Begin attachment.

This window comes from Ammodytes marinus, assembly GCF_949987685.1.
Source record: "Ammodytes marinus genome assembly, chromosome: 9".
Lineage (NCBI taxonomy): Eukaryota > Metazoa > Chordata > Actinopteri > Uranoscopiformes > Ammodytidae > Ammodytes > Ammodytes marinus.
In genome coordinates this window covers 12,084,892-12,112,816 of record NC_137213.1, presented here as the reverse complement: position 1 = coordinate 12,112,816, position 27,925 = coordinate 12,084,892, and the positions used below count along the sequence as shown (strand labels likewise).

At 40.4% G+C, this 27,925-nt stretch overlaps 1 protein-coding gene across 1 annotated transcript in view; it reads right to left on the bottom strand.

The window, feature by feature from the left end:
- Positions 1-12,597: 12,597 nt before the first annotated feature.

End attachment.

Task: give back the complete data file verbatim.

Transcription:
This window comes from Ammodytes marinus, assembly GCF_949987685.1.
Source record: "Ammodytes marinus genome assembly, chromosome: 9".
Lineage (NCBI taxonomy): Eukaryota > Metazoa > Chordata > Actinopteri > Uranoscopiformes > Ammodytidae > Ammodytes > Ammodytes marinus.
In genome coordinates this window covers 12,084,892-12,112,816 of record NC_137213.1, presented here as the reverse complement: position 1 = coordinate 12,112,816, position 27,925 = coordinate 12,084,892, and the positions used below count along the sequence as shown (strand labels likewise).

At 40.4% G+C, this 27,925-nt stretch overlaps 1 protein-coding gene across 1 annotated transcript in view; it reads right to left on the bottom strand.

The window, feature by feature from the left end:
- Positions 1-12,597: 12,597 nt before the first annotated feature.